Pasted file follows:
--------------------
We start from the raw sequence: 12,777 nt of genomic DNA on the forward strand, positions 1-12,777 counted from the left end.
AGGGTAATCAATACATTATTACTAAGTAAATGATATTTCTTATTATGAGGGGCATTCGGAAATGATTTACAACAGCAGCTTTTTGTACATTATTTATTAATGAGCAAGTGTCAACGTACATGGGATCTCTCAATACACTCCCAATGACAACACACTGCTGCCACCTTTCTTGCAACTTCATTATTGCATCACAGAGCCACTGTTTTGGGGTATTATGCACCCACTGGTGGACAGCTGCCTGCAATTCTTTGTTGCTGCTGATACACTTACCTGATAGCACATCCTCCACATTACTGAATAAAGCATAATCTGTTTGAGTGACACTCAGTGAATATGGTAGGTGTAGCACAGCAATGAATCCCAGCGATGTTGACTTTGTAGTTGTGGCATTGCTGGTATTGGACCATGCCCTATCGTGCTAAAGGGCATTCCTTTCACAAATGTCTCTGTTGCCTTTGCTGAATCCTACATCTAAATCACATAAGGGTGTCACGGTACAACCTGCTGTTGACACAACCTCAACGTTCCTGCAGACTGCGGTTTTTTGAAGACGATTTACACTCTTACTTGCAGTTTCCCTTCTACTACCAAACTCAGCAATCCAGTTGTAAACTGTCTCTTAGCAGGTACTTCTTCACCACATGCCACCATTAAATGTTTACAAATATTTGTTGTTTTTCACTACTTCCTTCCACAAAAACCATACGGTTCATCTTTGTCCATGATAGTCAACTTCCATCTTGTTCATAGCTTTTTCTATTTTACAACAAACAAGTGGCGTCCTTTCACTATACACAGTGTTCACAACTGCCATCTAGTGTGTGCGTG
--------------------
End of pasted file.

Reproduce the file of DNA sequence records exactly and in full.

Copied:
We start from the raw sequence: 12,777 nt of genomic DNA on the forward strand, positions 1-12,777 counted from the left end.
AGGGTAATCAATACATTATTACTAAGTAAATGATATTTCTTATTATGAGGGGCATTCGGAAATGATTTACAACAGCAGCTTTTTGTACATTATTTATTAATGAGCAAGTGTCAACGTACATGGGATCTCTCAATACACTCCCAATGACAACACACTGCTGCCACCTTTCTTGCAACTTCATTATTGCATCACAGAGCCACTGTTTTGGGGTATTATGCACCCACTGGTGGACAGCTGCCTGCAATTCTTTGTTGCTGCTGATACACTTACCTGATAGCACATCCTCCACATTACTGAATAAAGCATAATCTGTTTGAGTGACACTCAGTGAATATGGTAGGTGTAGCACAGCAATGAATCCCAGCGATGTTGACTTTGTAGTTGTGGCATTGCTGGTATTGGACCATGCCCTATCGTGCTAAAGGGCATTCCTTTCACAAATGTCTCTGTTGCCTTTGCTGAATCCTACATCTAAATCACATAAGGGTGTCACGGTACAACCTGCTGTTGACACAACCTCAACGTTCCTGCAGACTGCGGTTTTTTGAAGACGATTTACACTCTTACTTGCAGTTTCCCTTCTACTACCAAACTCAGCAATCCAGTTGTAAACTGTCTCTTAGCAGGTACTTCTTCACCACATGCCACCATTAAATGTTTACAAATATTTGTTGTTTTTCACTACTTCCTTCCACAAAAACCATACGGTTCATCTTTGTCCATGATAGTCAACTTCCATCTTGTTCATAGCTTTTTCTATTTTACAACAAACAAGTGGCGTCCTTTCACTATACACAGTGTTCACAACTGCCATCTAGTGTGTGCGTG